That dirtworks link should have been www.dirtworks.net
net NOT com
I reread your post and see this time that the rig is for towing behind a ztr.... okay that make more sense size wise. It's not like you want to use a ztr to pull a 50 gal tank or something larger.... And the mobility of it is more practical to 'pull up' to a hose bib, rather than draggin hose.... cool!
Originally posted by Dchall_San_Antonio
If you take your 15 gallon sprayer ... that will cover 5 acres of grass, trees, ornamentals, or edibles as a foliar spray. .
15 gallons for 5 acres= 3 gallons per acre
Yup, my reference says liquid kelp is best applied at 1/2-1 oz per 1,000 sq ft. That' about 43 oz per acre That recipe chops it kelp to 1/3. Going backwards it would 43 x 3 =129 oz of mix per acre (gallon is 128 oz). So even a lighter application could be done.
I like the mixed molasses idea too. But how about spraying that through the nozzles? A good filter needs to be in place to prevent clogs eh?
While it is true that less is better for foliar applications, it needs to be noted that light foliar applications are not going to do much for 'fertilizing' per se. The kelp is great for trace minerals and conditioning plants/soil. But you are not laying down much nitrogen.
Yes, it will help stimulate the microbes root development and all, but a homeowner needs to understand it would have to be done in conjunction with other beefier fertilizers too.
"I'm going to ferilize your lawn only with kelp" is probably not going to give the result a homeowner wants.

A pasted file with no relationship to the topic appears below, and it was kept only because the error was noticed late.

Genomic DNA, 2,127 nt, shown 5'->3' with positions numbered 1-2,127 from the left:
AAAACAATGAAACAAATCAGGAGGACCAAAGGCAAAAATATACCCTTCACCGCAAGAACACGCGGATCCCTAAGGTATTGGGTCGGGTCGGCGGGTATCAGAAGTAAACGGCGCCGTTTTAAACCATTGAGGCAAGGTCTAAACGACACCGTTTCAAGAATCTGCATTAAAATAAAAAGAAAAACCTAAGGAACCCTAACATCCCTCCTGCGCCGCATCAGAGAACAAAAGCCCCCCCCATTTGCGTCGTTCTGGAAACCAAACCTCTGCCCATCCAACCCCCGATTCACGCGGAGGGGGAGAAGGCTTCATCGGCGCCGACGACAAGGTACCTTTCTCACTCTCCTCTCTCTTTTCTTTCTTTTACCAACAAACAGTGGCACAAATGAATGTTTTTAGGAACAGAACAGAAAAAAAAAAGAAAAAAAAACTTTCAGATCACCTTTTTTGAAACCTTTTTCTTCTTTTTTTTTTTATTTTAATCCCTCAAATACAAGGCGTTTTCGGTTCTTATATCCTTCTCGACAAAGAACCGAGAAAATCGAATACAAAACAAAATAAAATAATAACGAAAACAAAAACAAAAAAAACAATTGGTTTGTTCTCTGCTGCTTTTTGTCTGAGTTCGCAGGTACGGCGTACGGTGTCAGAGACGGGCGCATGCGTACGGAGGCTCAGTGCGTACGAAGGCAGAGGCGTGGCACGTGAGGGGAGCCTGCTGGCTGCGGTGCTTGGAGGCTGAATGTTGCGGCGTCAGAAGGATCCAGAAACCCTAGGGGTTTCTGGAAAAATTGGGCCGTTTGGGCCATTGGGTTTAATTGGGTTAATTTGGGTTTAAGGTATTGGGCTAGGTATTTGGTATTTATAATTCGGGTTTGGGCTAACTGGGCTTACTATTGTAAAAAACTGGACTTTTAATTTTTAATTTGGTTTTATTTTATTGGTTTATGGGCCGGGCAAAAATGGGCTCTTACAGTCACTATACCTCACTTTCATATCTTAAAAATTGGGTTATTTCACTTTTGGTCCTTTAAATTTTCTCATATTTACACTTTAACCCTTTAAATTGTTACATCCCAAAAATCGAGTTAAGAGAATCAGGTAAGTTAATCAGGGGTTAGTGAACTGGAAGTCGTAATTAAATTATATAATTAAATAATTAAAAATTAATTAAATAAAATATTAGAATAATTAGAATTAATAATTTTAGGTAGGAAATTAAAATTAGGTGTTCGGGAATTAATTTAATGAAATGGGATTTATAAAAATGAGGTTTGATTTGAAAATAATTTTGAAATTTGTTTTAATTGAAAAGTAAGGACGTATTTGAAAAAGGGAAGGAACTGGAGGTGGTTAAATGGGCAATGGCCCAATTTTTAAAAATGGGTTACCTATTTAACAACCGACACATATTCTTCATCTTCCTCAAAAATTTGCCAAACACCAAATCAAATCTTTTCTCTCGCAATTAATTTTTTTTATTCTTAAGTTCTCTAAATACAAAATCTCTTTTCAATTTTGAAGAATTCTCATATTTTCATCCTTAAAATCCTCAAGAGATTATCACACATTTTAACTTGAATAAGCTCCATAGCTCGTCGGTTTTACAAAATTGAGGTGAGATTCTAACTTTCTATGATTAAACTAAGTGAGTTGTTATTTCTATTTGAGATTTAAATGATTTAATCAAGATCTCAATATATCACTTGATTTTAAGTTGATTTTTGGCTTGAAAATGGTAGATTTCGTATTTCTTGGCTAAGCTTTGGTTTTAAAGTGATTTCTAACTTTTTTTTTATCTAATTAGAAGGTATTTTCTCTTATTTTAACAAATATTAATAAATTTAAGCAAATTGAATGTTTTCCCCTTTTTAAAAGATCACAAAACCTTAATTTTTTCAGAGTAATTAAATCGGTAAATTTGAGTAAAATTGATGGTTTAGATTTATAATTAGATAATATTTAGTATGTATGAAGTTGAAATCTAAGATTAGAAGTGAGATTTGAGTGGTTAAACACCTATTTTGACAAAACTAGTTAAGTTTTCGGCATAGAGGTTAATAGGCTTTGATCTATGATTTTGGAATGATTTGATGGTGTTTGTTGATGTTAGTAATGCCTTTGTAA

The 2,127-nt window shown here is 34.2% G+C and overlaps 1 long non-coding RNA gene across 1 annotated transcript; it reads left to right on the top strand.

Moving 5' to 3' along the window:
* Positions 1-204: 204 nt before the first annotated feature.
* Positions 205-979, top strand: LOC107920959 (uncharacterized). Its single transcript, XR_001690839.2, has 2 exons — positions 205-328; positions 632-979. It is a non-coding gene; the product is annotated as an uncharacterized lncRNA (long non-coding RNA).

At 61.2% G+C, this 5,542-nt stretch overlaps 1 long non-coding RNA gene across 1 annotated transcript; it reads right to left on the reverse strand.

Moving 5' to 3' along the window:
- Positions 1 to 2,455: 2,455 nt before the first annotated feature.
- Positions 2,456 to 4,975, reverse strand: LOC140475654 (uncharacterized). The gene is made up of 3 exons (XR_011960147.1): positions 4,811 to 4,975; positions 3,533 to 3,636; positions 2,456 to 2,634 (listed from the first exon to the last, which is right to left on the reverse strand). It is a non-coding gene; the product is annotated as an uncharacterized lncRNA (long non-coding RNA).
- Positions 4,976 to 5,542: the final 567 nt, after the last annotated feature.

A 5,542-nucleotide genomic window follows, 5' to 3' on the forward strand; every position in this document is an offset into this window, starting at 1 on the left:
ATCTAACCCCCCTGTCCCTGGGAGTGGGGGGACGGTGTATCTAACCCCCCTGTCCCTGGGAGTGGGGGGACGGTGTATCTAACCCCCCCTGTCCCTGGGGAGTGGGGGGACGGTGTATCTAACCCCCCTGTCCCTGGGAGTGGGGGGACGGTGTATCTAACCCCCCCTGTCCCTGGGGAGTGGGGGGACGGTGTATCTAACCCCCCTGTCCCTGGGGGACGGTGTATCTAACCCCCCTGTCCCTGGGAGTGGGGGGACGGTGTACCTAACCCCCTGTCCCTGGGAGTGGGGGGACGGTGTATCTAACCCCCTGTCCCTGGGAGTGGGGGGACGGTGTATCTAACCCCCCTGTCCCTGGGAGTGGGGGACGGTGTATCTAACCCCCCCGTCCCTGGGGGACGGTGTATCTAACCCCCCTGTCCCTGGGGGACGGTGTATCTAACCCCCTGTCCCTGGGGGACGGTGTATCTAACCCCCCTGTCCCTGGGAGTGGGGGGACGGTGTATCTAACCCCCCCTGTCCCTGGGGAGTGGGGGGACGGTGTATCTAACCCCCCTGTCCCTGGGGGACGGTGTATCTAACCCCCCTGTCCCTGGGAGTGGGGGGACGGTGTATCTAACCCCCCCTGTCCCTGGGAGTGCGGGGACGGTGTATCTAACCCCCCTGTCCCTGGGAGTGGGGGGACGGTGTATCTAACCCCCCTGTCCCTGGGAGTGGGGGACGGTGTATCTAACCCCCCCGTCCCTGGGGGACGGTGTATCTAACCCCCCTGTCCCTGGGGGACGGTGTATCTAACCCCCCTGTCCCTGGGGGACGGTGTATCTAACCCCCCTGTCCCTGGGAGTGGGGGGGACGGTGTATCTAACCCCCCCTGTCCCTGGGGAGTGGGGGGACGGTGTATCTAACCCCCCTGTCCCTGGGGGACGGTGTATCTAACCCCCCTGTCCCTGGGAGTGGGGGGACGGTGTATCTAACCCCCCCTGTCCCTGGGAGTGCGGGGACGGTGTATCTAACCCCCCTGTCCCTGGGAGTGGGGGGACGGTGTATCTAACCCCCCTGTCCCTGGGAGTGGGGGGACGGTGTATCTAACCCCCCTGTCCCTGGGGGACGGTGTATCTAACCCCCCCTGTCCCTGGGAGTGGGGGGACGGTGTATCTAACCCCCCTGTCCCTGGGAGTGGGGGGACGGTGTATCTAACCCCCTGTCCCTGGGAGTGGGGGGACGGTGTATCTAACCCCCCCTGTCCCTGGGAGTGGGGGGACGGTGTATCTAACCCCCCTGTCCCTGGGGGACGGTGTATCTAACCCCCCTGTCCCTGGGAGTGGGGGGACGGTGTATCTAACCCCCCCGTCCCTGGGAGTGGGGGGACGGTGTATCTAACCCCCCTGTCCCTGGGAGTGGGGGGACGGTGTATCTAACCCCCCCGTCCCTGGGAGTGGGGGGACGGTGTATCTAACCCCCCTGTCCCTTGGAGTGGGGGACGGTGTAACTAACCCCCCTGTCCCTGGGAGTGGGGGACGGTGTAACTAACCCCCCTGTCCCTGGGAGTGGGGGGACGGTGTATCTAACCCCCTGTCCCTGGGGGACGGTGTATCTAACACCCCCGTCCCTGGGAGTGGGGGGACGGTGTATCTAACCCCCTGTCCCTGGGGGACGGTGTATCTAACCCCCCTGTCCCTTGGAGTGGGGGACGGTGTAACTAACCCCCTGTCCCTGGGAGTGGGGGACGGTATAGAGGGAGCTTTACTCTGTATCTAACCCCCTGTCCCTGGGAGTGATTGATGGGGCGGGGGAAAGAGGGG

From the commercial stand point though let's remember that EVERY function has a cost.
IF I'm going to pull a sprayer on a trailer every day-- and I'm going to be maintaining the sprayer, making compost tea, mixing the juice, unloading, occasionally running out in the middle of a job, slower mow times if I spray and mow at same time, etc..... THAT is going to increase my costs and time. Instead of 14 properties I may only service 12 properties in a day.
IF I dedicate days to spray only, doing it every month instead of 3 applications will drive costs up obviously.
In any event the costs need to be considered and accounted for before bidding.
So from a homeowner's standpoint of someone doing their organic lawn care as "oh this is nice and I enjoy playing in my yard experimenting" time is of little importance. Same can be said of a facility manger (golf course, school grounds) who is on salary.
My point is the cost of the material corn $/lb or $/Nlb or 4/gallon is only part of the equation.